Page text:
New media choices are being offered frequently, and librarians must be knowledgeable of and sometimes proficient in these new tools as as they become available in their libraries. In the book Becoming a Media Mentor: A Guide for Working with Children and Families (ALA Editions, 2016), authors Claudia Haines and Cen Campbell help librarians embrace this new digital landscape, offering tips on how to learn or improve skills and how to be trusted sources for media guidance.
Haines is a youth services librarian and media mentor at Homer (Alaska) Public Library, and Campbell is a children’s librarian, author, and founder of LittleeLit.com. An excerpt from their book was published in the November/December issue of American Libraries.
What made you want to write this book?
Haines and Campbell: Over the past few years there has been a lot of discussion about the use of new types of media with children and the role of the librarian in the new media landscape. At conferences, on blogs, and in Twitter feeds, library staffers were talking about the best way to engage families in conversations about media usage. The conversations were important, but for librarians looking for a deeper understanding of what media mentorship is and how it looks in the library, there wasn’t really one starting place. Becoming a Media Mentor is that place. In the book we pulled together the latest research and some of the best examples from the field to create recipe-style recommendations for best practices that librarians can use to guide their evolution as media mentors.
Why would American Library Association members find it helpful?
Haines and Campbell: Digital media is an integral part of our lives and how we access information. Families need help navigating the digital world with their children, and librarians are well-suited to support them. We are well-versed in connecting families with research—early literacy, for example—and with the high-quality media and tools they need to support their children. Becoming a Media Mentor defines media mentorship, demonstrates why it’s important for our communities’ families, and elaborates on what media mentorship looks like in the library.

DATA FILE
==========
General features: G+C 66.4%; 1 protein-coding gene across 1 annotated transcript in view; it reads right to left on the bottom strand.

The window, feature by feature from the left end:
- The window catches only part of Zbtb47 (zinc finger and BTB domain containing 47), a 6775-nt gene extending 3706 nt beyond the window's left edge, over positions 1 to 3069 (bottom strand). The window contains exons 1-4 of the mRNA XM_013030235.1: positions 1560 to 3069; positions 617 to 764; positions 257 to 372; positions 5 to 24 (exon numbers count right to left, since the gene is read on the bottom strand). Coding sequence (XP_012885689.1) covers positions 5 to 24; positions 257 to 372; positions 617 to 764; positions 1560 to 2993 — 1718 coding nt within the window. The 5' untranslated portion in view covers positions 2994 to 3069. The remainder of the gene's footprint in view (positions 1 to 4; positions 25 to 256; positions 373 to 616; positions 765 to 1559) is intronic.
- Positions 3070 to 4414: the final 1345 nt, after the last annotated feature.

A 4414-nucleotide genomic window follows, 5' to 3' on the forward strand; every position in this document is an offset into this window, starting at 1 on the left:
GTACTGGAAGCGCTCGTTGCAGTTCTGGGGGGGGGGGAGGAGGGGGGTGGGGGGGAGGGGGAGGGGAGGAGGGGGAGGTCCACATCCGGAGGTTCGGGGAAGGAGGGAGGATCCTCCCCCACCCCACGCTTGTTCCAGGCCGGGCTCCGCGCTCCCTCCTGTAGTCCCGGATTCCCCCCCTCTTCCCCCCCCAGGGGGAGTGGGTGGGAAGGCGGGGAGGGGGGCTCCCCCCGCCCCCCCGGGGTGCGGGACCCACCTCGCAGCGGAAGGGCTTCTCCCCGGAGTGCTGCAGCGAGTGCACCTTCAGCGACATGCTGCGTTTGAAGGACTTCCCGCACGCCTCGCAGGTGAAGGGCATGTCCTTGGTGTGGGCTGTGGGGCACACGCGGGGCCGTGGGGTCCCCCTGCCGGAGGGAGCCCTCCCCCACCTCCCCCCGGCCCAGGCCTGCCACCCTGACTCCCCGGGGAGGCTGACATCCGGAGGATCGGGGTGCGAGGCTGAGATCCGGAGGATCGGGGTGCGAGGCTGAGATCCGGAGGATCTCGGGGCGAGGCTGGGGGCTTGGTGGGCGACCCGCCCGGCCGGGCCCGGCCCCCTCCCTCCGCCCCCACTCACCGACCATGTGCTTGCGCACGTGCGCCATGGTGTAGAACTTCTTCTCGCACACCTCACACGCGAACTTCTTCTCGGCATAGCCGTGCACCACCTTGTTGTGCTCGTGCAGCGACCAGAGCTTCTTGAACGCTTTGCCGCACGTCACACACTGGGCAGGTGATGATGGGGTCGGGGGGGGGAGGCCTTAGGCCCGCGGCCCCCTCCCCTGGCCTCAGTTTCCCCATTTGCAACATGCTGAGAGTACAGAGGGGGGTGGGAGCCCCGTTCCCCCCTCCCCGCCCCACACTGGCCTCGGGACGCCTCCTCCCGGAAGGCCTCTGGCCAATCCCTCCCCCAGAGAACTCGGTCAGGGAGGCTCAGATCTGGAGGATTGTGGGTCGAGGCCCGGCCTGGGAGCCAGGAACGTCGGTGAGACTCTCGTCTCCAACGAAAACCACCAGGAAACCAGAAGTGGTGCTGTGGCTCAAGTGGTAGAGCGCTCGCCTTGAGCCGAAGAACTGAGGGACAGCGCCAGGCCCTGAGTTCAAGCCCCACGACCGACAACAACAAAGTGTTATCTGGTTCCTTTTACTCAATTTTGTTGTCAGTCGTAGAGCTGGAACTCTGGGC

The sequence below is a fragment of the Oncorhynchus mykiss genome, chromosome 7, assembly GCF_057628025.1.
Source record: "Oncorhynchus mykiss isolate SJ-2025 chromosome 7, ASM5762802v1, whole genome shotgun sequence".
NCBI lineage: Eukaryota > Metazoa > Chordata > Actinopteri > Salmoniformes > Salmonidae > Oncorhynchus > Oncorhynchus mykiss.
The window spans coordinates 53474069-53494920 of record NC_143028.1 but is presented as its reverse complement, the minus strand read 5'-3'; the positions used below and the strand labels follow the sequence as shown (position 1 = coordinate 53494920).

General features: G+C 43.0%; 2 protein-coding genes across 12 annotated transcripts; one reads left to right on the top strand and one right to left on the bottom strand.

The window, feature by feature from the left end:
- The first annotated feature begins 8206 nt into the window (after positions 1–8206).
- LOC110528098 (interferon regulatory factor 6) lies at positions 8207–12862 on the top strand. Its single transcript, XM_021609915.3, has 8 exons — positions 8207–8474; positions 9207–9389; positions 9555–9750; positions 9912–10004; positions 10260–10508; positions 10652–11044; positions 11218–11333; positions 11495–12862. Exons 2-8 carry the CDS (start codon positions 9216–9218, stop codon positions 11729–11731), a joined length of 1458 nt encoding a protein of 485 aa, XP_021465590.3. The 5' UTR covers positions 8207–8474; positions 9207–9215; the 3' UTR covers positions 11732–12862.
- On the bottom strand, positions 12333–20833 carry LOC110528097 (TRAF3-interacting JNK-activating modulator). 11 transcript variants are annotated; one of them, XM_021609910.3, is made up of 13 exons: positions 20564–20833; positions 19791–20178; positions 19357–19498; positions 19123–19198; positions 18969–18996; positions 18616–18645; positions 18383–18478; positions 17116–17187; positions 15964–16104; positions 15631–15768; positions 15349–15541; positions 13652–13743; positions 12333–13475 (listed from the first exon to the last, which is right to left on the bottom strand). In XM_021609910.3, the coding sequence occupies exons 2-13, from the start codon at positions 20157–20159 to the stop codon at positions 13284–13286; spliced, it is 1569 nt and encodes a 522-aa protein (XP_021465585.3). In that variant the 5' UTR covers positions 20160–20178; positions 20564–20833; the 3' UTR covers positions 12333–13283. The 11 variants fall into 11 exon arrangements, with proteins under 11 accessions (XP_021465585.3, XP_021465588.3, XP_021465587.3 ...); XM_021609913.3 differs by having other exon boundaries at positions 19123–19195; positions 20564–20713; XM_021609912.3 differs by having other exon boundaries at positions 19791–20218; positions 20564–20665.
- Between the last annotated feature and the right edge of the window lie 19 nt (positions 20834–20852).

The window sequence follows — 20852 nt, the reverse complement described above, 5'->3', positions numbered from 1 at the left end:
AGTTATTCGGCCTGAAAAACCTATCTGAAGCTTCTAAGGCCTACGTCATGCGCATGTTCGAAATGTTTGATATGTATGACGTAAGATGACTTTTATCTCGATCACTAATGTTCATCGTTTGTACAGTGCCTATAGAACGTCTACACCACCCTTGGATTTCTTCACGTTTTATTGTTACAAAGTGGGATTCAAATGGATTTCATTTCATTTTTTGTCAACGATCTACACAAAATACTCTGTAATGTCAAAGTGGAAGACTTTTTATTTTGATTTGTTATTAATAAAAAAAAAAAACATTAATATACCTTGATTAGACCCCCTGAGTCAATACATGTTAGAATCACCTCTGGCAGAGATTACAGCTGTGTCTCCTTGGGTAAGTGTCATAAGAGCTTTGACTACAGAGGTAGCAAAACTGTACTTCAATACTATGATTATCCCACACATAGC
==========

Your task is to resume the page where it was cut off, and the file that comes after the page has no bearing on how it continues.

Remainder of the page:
What is the most surprising thing you discovered while working on this book?
Haines: As we did research for the book, I discovered how hungry individual librarians and their managers are for information on serving communities as media mentors. I also discovered that media mentorship offers new opportunities to collaborate across disciplines and connect families with the library.
Campbell: I discovered how hard it is to write a book when one is caring for a newborn baby.
What are you reading now?
Haines: I’m reading Ghost by Jason Reynolds and Family Engagement in the Digital Age: Early Childhood Educators as Media Mentors, edited by Chip Donohue.
Campbell: I’m reading Auntie Mame: An Irreverent Escape by Patrick Dennis and The Baby Sleep Book: The Complete Guide to a Good Night’s Rest for the Whole Family by William, Martha, Robert, and James Sears.
What is your next project?
Haines: I’m busy supporting families in my role as youth services librarian at the Homer Public Library, advocating for librarians as media mentors in and out of libraryland, and preparing to serve on the 2018 Caldecott Medal Committee.
Campbell: I’m writing a book with Betsy Diamant-Cohen on using music with young children.